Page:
As we still miss bibs and start lines at the start of this year, Strava and Distance are launching the Segments Series, an invitation for the runners from all across France to strive for their best time on 12 segments throughout the country, until Feb 7th. To fuel your first stride, don’t miss our series of interviews that shines a spotlight on some of the most promising of the next generation of French athletes. We spent a day with them to get an idea of the effort and the sacrifices they make daily; to understand their motivations; their state of mind after an unprecedented year; and the dreams they want to make reality. These athletes took us to their favourite training grounds and showed us a segment that suits their strengths, their specialism, or their character – so you can measure yourself against the future of French athletics.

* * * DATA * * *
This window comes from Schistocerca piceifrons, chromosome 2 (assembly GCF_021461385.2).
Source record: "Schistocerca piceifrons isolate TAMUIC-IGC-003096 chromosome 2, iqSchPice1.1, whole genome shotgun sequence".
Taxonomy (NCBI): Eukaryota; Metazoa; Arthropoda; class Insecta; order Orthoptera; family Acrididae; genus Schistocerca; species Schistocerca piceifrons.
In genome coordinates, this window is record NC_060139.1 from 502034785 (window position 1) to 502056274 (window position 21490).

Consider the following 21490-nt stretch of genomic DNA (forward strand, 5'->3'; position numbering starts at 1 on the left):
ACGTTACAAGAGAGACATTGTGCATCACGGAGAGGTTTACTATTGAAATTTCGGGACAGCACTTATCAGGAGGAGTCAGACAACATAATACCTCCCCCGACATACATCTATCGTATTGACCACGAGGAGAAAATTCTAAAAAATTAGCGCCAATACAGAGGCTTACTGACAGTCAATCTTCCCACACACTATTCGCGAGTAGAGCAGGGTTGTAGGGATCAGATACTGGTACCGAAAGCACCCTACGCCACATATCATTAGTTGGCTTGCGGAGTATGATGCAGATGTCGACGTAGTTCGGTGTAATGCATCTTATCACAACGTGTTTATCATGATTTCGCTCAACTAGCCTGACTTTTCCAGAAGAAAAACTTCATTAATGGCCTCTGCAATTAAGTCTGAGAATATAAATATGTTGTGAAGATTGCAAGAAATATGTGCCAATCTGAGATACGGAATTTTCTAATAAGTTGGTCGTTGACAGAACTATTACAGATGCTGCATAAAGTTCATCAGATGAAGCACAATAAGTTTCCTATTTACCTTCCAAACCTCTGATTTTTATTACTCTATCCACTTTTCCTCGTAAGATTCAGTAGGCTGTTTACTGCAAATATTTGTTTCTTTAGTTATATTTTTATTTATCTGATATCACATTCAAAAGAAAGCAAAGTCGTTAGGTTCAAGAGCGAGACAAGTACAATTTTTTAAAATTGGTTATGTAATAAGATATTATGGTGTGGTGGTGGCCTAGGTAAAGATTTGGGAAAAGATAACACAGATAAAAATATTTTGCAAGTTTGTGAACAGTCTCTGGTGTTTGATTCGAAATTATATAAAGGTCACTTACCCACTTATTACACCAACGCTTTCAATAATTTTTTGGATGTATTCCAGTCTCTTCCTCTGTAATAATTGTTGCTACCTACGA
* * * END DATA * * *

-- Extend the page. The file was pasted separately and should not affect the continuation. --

Come with us for Fabien Palcau’s ‘life segment’, as told by the Distance team, with photos by Anne Sophie Soudoplatoff.
23 years old
Favourite segment: Bois du Roy — Aller
Runner up in the French national championships in the 10,000 metres and 5,000 metres
Hi Fabien. How are you and where are you at in this strange season?
Hi! Things are good with me. As far as training goes, the lockdown period went very well. I spent it in an ideal setting, by some fields with a forest less than a kilometre away, so my isolation passed very well, I did a lot of training. I was able to use it to go further in my preparation.
So we hear you had a rather satisfying result on the track over 10,000 metres?
Ah yes! I ran a 28’07” [editor’s note: he came runner up in the 2020 national championships], so all the work I’ve put in over the past years, and in this period of six months without much in the way of competitive running, paid off. That’s the most important thing.
What was your previous record?
29’37”, on the road, so I beat it by 1’30”! [big smile]
How did you begin in athletics?